Juan M. Sarmiento, MD, FACS


Dr. Sarmiento's innovative treatments include a minimally-invasive approach to liver surgery (the only one in the state and one of very few in the country) and laparoscopic surgery of the pancreas.

Titles and Roles

Associate Professor, Division of General and GI Surgery, Department of Surgery
Emory University School of Medicine
Director of Hepatopancreatic Biliary Surgery
Emory University Hospital
Gallbladder Cancer
Gastrointestinal Stromal Tumor
Liver Cancer
Neuroendocrine Tumors
Pancreatic Cancer
Stomach Cancer
Research Program
Discovery and Developmental Therapeutics


Dr. Sarmiento, who started practicing at Emory in 2003, is Associate Professor of Surgery in the Division of General and Gastrointestinal Surgery, the Department of Surgery at Emory University School of Medicine, and Director of Hepatopancreatic Biliary Surgery (HPB) at Emory University Hospital.

Dr. Sarmiento, an expert in liver, biliary tract and pancreas surgery, is one of only a handful of surgeons with such a commitment to HPB surgery. He is unique because of his exclusive dedication to the field for the past seven years. He received intensive training in HPB surgery for two years at the Mayo Clinic in Rochester, MN. The operations performed on these organs are technically demanding and the process to evaluate a patient has been streamlined as a product of a tight interaction with radiology and pathology.

Dr. Sarmiento is originally from Colombia, South America. He came to the U.S. in 1995 for further surgical training in Rochester, MN, at the Mayo Clinic. He was on the faculty of the Department of Surgery at Mayo after finishing his training until his move to Emory in Atlanta.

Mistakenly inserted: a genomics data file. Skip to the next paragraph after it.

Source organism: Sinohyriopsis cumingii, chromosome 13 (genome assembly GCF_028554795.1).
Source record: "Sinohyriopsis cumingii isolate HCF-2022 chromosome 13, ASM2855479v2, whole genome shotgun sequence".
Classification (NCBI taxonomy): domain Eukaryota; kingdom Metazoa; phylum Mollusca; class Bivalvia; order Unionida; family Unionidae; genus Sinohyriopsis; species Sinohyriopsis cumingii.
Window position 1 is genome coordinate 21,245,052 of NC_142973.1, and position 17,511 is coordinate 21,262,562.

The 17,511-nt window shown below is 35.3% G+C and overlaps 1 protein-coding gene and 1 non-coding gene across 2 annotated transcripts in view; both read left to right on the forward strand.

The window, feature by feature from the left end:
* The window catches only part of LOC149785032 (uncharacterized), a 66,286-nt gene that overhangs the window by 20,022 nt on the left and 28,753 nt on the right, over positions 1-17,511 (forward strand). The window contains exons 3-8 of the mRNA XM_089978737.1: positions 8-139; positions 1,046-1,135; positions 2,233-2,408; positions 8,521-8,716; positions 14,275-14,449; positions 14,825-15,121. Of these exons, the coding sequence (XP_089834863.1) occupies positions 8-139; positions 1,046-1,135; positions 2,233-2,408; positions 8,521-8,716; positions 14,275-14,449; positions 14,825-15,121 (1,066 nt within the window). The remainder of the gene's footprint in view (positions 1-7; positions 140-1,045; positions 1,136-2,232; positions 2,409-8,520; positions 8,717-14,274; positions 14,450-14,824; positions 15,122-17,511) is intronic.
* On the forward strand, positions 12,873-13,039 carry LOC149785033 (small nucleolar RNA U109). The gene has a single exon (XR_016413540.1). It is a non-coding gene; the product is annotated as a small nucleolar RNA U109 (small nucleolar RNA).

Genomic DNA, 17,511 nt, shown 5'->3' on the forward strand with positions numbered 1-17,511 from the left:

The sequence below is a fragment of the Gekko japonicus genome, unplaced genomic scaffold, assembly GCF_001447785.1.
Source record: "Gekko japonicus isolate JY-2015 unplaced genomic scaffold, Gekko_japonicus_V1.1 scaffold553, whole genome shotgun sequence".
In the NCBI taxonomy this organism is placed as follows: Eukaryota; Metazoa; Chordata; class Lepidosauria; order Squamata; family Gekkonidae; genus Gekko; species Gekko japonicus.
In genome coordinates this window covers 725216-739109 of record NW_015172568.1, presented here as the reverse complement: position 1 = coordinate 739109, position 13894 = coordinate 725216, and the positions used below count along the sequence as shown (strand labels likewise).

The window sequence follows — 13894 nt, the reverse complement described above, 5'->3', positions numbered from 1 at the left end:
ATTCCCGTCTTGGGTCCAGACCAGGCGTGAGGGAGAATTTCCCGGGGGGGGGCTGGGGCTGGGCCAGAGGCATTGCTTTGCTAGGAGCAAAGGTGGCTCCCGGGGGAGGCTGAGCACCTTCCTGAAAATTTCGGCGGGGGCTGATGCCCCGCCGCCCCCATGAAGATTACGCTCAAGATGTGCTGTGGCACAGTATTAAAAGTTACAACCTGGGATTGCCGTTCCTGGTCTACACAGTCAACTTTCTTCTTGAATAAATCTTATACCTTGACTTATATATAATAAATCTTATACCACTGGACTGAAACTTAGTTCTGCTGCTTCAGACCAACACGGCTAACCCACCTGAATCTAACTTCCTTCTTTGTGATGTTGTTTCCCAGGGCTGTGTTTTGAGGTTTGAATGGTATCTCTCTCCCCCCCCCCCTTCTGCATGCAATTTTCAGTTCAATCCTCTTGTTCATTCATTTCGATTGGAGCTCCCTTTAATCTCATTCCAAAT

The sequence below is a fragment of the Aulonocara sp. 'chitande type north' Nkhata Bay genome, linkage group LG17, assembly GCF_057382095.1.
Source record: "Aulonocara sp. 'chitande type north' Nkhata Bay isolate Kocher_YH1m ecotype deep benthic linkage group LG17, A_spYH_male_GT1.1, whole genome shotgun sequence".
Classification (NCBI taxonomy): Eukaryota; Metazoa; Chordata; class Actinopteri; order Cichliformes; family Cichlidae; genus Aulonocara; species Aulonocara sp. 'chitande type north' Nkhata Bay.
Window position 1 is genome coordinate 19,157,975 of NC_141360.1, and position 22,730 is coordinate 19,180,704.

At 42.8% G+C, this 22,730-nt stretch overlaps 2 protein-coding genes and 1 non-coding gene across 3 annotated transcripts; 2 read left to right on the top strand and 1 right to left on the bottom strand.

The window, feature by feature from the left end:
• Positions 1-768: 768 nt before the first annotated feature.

Dr. Sarmiento received his medical degree from the University of Valle in Cali, Colombia. He completed his residency and fellowship at the Mayo Clinic in Rochester, MN.


Dr. Sarmiento has earned the following awards and honors:

  • Distinguished video: Laparoscopic resection of a hilar cholangiocarcinoma (including major hepatectomy, bile duct resection and biliary reconstruction), Joint American and International Congress on HPB Surgery, Buenos Aires, Argentina, May 2010
  • President Elect, Mayo Clinic Alumni Association, 2010
  • Distinguished Poster: Laparoscopic Resection of the Liver, SAGES 2005 Annual Meeting
  • History of Medicine Fellowship, Southern Surgical Association, December 2005
  • Surgical Fellow Teacher of the Year, Mayo Graduate School of Medicine, June 2001
  • Karee D. Nygaard Award, Outstanding Achievement in Clinical Sciences Research, Department of Surgery. Mayo Graduate School of Medicine, 1999


He is conducting clinical research related to several aspects of the HPB field. His team studies the coagulation consequences of major liver resection using innovative studies, both clinical and bench tests, with the support from the Anesthesia Department.

He is currently studying the endocrine implications of partial pancreatic resection in nondiabetic patients and he evaluates and tests extremely simplified clinical pathways for complex pancreatic resections (the Whipple procedure) with very good results.

He is part of an international collaboration on pathology and prognosis of gallbladder cancer; and is studying the long-term prognosis of an aggressive approach for surgical management of patients with hilar holangiocarcinoma (Klatskin's tumor). His patients are also included with liver cancer (either primary or metastatic) and pancreatic cancer in adjuvant therapy trials.

With Dr. Edward Lin, Dr. Sarmiento has developed unique techniques for laparoscopic-assisted formal liver resections, such as the performance of laparoscopic hepatectomy through incisions that are much smaller than those of a standard open procedure. He has also developed innovative methods of doing laparoscopic surgery of the pancreas.


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